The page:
Oil filled radiators are designed to be portable and can be moved from one room to another as required. These compact devices don’t take up a lot of room and can therefore be a great alternative to larger radiator system.
Nonetheless, the greater the surface area, the more heat the radiator will release regardless of the power rating of the device. Basically, the larger the radiator, the more contact it has with the ambient air and the more efficient the device will be. As such, larger radiators will always perform better in more spacious rooms.
However, manufacturers are now trying to get around this issue by offering compact radiators with high power ratings of up to 2500 W. These models are designed to easily heat up large rooms despite their modest size, but do use up a lot of energy.
In order to choose the right wattage, you can follow a simple formula based on the size of the room or rooms you want to heat:
- 100 W / m² or 0.4 kW / m3 (for well-insulated homes).
- 60 W / m² or 0.24 kW / m3 (for very well-insulated homes).
Oil-filled radiator features and accessories
- Wheels: As these radiators have been designed to be moved around, there’s no need to set up a fixed position for your radiator – simply select a model equipped with castors!
- Carrying handle: allows for easy handling; this is especially important as these radiators can be quite heavy.
- Tilt protection: a safety features that limits the risk of your radiator falling over.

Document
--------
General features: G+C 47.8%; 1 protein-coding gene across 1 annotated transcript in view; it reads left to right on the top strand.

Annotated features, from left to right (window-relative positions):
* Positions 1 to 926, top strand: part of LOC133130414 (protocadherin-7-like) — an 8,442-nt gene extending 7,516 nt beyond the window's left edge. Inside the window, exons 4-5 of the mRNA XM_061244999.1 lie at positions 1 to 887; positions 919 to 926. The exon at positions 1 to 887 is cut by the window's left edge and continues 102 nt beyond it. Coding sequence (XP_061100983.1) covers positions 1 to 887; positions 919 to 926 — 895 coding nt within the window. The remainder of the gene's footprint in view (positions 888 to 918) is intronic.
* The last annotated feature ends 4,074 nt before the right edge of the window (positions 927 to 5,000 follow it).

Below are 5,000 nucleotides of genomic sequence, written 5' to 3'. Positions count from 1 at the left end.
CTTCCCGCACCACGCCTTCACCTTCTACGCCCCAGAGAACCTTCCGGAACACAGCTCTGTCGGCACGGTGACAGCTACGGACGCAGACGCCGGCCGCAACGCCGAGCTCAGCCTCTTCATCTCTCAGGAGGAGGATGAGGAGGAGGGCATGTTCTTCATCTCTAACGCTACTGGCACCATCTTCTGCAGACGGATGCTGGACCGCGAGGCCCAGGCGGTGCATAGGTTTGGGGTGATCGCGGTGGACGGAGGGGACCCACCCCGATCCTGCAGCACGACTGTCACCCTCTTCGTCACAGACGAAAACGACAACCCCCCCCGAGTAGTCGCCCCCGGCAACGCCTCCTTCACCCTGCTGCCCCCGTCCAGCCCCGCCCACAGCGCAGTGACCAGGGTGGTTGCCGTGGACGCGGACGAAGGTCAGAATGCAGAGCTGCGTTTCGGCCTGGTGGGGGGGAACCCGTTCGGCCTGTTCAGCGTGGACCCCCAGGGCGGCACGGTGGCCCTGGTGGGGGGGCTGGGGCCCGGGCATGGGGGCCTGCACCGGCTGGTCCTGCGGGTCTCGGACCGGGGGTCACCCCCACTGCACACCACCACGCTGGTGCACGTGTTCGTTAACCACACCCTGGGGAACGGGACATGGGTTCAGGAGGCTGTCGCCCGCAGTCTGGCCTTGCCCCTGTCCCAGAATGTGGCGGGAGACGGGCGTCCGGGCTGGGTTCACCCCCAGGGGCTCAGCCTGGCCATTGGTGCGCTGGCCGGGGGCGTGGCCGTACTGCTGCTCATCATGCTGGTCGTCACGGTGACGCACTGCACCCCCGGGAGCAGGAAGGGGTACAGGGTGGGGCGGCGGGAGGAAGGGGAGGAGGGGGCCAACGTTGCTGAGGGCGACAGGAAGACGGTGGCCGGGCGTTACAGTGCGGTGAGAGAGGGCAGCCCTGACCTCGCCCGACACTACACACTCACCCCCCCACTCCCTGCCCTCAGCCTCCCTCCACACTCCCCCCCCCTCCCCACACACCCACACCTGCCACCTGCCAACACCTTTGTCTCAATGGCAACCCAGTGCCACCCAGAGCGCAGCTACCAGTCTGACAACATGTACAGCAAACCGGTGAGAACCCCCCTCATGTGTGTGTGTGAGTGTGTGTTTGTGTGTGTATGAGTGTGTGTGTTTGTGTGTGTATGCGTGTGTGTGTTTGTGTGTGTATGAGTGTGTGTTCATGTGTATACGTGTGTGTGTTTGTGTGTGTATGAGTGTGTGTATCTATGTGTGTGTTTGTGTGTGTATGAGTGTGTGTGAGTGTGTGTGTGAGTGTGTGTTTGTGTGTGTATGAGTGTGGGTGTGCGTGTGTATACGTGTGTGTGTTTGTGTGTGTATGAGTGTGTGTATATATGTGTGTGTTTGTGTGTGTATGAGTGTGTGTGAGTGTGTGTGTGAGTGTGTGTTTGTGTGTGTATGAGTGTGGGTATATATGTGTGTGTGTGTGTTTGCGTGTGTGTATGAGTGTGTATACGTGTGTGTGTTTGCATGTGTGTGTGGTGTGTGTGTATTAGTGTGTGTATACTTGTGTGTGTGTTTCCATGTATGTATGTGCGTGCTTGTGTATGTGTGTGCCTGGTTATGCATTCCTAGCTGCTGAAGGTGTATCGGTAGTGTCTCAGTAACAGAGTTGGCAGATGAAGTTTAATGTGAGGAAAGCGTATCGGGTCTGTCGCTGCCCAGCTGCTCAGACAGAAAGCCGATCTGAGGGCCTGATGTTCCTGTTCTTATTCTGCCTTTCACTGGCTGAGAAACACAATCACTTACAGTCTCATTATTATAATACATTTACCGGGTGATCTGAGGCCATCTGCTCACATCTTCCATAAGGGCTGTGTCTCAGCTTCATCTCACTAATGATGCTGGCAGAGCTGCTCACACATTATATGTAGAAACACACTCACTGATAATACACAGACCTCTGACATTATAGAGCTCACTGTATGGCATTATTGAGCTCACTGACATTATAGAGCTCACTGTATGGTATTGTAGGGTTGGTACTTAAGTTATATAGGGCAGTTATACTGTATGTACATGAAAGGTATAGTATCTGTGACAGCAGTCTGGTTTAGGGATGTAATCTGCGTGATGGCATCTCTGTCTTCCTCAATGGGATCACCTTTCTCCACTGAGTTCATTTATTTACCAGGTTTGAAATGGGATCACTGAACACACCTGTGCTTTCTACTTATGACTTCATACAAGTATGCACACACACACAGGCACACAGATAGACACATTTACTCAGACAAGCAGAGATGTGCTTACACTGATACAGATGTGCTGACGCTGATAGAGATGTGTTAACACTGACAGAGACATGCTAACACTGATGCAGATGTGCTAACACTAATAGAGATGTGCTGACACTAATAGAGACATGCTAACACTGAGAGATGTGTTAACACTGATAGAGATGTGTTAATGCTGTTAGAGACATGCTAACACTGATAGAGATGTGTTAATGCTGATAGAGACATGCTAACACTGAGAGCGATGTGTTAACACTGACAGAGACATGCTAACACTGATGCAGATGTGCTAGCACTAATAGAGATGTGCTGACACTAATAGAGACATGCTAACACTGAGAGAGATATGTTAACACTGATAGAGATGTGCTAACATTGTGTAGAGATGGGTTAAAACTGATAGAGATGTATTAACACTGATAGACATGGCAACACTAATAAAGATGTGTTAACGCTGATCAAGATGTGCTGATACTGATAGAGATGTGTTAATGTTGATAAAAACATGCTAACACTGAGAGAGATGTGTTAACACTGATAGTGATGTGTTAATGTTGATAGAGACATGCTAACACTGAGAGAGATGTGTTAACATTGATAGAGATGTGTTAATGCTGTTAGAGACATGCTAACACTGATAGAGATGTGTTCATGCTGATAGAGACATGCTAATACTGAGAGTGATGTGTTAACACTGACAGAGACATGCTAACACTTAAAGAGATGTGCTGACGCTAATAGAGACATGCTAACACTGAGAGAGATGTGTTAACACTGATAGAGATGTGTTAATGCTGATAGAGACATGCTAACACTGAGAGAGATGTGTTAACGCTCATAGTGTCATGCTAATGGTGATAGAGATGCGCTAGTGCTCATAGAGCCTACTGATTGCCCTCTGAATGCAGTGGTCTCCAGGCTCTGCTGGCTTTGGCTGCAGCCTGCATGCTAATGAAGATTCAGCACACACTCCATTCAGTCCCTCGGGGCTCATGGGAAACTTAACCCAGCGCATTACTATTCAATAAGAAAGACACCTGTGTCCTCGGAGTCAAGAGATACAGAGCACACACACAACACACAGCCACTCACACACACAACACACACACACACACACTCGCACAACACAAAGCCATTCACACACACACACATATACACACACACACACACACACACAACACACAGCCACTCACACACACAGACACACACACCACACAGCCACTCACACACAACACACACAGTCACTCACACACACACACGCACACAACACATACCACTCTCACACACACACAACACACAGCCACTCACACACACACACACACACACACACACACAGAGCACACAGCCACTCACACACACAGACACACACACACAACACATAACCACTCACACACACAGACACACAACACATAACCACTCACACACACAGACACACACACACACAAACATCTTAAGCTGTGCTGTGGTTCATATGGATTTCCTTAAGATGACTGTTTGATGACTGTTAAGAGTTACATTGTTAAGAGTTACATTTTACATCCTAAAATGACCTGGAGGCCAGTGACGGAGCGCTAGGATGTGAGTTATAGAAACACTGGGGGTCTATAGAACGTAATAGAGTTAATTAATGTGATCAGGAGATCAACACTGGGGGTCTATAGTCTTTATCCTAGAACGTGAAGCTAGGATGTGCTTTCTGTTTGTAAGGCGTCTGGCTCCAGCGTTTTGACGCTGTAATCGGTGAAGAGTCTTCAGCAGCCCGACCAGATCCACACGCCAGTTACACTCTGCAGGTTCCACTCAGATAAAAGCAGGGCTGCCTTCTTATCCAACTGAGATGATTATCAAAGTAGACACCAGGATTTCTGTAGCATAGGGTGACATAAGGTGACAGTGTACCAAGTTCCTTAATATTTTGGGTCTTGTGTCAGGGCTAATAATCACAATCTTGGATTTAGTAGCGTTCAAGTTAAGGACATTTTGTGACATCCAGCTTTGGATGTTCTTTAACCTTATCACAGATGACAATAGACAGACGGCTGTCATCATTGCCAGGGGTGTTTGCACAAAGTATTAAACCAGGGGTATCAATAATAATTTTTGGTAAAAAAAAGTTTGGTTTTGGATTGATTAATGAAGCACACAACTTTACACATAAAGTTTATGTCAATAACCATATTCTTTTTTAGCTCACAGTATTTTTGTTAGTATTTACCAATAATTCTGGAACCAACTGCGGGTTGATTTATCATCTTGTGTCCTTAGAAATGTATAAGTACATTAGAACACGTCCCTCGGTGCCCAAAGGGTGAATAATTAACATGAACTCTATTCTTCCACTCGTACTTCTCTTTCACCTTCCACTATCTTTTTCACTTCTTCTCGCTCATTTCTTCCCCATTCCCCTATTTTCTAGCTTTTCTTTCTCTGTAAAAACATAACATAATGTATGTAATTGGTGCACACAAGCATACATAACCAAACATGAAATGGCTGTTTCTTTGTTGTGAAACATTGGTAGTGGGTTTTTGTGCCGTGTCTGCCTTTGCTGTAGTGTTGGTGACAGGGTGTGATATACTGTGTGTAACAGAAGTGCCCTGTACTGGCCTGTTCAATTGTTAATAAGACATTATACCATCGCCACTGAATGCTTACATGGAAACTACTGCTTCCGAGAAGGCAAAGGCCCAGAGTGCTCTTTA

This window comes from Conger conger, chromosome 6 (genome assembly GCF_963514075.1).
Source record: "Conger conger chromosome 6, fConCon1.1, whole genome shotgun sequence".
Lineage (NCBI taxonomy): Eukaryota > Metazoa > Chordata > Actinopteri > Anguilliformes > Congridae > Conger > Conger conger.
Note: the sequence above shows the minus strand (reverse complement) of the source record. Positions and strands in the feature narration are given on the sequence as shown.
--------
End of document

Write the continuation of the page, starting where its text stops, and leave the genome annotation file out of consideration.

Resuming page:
- Adjustable heating power: some models offer you the option to adjust the heating power.
- Overheat protection: a safety feature that ensures your radiator automatically switches off if it gets too hot.
- Screen display: very useful for changing modes and settings with ease.
- Control lock: child safety device.
- Programming: several programming options (depending on model).
- Electric thermostat: provides more precision than electromechanical devices.
- Humidity control: allows you to adjust the level of moisture in the air (convection heating does tend to dry the air slightly).
- Cable tidy: very useful for discreetly winding up your power cables.
- Extension cable: a longer cable will make life easier!
- Timer: especially useful for night time use, timers can be used to switch off your radiator at set times (can also be replaced by a programmer).
- Design: the traditional shape of oil filled radiators remains more or less unchanged. However, some manufacturers now offer more streamlined designs with various modern colour and material options.